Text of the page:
Editorial Board

Cameron Needs Help to Keep the U.K. in the EU

Now's not the time to play politics.

Get it together, fellas.

Photographer: WPA Pool

First things first: Britain needs Europe, and Europe needs Britain. Both U.K. Prime Minister David Cameron and European Union President Donald Tusk agree on this point, and they need to be more emphatic about it in the debate over the U.K.’s membership in the EU.

A referendum on that question could happen as soon as June, and opinion in the country is closely divided. Cameron has followed a risky strategy of promising voters he would force (desperately needed) reform on the EU as a condition of the U.K.’s continued membership.

Last Tuesday, Tusk gave Cameron a proposed set of changes to the union’s rules. The plan, which Cameron has welcomed, will be up for debate at an EU summit on Feb. 18. It includes measures to shield non-euro-zone countries from euro-zone policy, and to put U.K. financial regulation more firmly under U.K. control. It includes new thinking on national sovereignty. It reaffirms the commitment to improve competitiveness. It tweaks the rules on migrants.

Will Britain Leave the EU?

These ideas are worthwhile but far from radical: They won’t satisfy the euroskeptics in Cameron’s own party. At the same time, they’re unlikely to sail through unopposed by other EU leaders. This puts the prime minister in a tight spot: The forthcoming summit may present him with a diminished version of a plan that’s just been mocked as worthless by much of the U.K. press.

Cameron set himself up for failure in promising fundamental reform on such a tight schedule. Nonetheless, Tusk’s proposals aren’t worthless. Valuable in their own right, they also offer grounds for hope that the EU is capable of further reform -- which, to be sure, it needs. The plan is a basis for compromise.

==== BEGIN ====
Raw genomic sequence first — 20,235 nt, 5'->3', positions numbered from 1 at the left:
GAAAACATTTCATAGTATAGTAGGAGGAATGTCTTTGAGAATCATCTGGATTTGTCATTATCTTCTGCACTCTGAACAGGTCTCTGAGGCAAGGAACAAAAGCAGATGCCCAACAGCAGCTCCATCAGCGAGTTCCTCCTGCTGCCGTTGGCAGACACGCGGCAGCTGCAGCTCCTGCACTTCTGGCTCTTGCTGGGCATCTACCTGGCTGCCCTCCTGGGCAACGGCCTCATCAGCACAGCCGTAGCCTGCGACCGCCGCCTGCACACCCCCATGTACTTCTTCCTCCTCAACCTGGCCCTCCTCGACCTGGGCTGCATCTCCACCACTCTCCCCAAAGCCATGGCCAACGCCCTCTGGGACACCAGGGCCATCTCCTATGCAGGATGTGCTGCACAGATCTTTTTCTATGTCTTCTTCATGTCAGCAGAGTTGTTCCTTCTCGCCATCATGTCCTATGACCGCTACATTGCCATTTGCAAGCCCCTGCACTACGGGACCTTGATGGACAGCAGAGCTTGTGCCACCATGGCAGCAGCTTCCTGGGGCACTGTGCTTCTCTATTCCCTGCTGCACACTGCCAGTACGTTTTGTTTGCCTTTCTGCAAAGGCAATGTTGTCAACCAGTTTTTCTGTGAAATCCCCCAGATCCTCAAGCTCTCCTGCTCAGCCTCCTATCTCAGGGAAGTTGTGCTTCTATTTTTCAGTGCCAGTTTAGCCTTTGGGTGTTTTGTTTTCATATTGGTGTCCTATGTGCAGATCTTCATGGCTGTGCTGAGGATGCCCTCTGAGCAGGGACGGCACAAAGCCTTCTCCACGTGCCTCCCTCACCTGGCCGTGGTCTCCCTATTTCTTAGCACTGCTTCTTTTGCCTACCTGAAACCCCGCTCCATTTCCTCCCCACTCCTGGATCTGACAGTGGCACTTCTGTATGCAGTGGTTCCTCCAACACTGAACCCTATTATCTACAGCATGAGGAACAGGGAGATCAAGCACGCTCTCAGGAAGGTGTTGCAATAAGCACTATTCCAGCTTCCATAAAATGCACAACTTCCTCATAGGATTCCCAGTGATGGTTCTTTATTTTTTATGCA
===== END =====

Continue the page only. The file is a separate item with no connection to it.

What must happen to put that compromise into effect?

Britain’s hard-line euroskeptics won’t ever be assuaged, but those who think that Britain is better off in Europe, whatever their opinion of Cameron and his party, need to rally in support of his effort to close this deal and sell it to the country. Let Cameron-bashing wait for the moment. There'll be plenty of time for politics as usual later.

In the same way, Europe’s other leaders need to quell any desire they may have to punish Cameron’s assertiveness by embarrassing him at the summit -- either by blocking Tusk’s proposal or by dismissing it as weightless.

In closing the deal, the main sticking point for both sides is migration within the EU. Other EU leaders have been reluctant to budge on this, and rightly so: Restrictions on free movement of EU citizens clash with a core principle of the union. Yet anti-immigrant sentiment is running high in Britain, as elsewhere in the union, and shouldn’t be flatly ignored. Tusk proposes allowing temporary restrictions on migrants’ ability to claim in-work benefits -- less than Cameron led voters to expect, but good enough.

Giving ground there, Cameron should ask for more on the issue of sovereignty -- and it would serve the interests of the other EU countries to go along. Tusk’s proposal says the union’s treaty commitment to “ever closer union” is about promoting “trust and understanding among peoples living in open and democratic societies” and not a commitment to political integration. EU leaders should affirm and formalize this understanding.

The fate of “ever closer union” is often dismissed as unimportant -- just words. Yet words matter. The EU’s underlying problem is that too big a gap has grown between its system of governance and its citizens. Recognizing this problem is the first step toward solving it.